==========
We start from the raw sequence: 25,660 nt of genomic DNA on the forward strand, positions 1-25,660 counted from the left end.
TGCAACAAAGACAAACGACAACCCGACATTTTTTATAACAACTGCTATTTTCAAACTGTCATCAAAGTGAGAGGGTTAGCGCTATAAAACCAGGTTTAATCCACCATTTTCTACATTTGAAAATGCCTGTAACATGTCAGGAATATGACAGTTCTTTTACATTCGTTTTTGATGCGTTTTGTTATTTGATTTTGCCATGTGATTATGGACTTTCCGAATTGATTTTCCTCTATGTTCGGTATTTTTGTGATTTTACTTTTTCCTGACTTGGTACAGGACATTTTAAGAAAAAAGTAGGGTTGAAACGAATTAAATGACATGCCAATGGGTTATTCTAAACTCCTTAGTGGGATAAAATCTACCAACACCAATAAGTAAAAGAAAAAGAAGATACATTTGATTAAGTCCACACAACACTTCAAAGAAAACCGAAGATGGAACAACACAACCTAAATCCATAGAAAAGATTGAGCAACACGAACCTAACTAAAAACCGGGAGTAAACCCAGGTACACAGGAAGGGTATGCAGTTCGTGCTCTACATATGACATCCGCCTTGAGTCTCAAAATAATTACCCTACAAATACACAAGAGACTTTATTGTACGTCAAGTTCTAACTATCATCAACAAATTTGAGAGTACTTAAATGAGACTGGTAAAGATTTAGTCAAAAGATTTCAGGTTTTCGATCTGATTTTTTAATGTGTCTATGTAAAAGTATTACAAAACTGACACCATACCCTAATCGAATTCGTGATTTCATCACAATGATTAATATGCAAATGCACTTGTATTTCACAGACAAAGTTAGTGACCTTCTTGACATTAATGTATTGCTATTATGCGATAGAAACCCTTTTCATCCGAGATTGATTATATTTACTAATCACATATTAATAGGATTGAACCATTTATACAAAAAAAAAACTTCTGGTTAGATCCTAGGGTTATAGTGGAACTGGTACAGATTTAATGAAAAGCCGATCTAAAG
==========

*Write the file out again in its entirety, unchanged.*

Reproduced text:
We start from the raw sequence: 25,660 nt of genomic DNA on the forward strand, positions 1-25,660 counted from the left end.
TGCAACAAAGACAAACGACAACCCGACATTTTTTATAACAACTGCTATTTTCAAACTGTCATCAAAGTGAGAGGGTTAGCGCTATAAAACCAGGTTTAATCCACCATTTTCTACATTTGAAAATGCCTGTAACATGTCAGGAATATGACAGTTCTTTTACATTCGTTTTTGATGCGTTTTGTTATTTGATTTTGCCATGTGATTATGGACTTTCCGAATTGATTTTCCTCTATGTTCGGTATTTTTGTGATTTTACTTTTTCCTGACTTGGTACAGGACATTTTAAGAAAAAAGTAGGGTTGAAACGAATTAAATGACATGCCAATGGGTTATTCTAAACTCCTTAGTGGGATAAAATCTACCAACACCAATAAGTAAAAGAAAAAGAAGATACATTTGATTAAGTCCACACAACACTTCAAAGAAAACCGAAGATGGAACAACACAACCTAAATCCATAGAAAAGATTGAGCAACACGAACCTAACTAAAAACCGGGAGTAAACCCAGGTACACAGGAAGGGTATGCAGTTCGTGCTCTACATATGACATCCGCCTTGAGTCTCAAAATAATTACCCTACAAATACACAAGAGACTTTATTGTACGTCAAGTTCTAACTATCATCAACAAATTTGAGAGTACTTAAATGAGACTGGTAAAGATTTAGTCAAAAGATTTCAGGTTTTCGATCTGATTTTTTAATGTGTCTATGTAAAAGTATTACAAAACTGACACCATACCCTAATCGAATTCGTGATTTCATCACAATGATTAATATGCAAATGCACTTGTATTTCACAGACAAAGTTAGTGACCTTCTTGACATTAATGTATTGCTATTATGCGATAGAAACCCTTTTCATCCGAGATTGATTATATTTACTAATCACATATTAATAGGATTGAACCATTTATACAAAAAAAAAACTTCTGGTTAGATCCTAGGGTTATAGTGGAACTGGTACAGATTTAATGAAAAGCCGATCTAAAG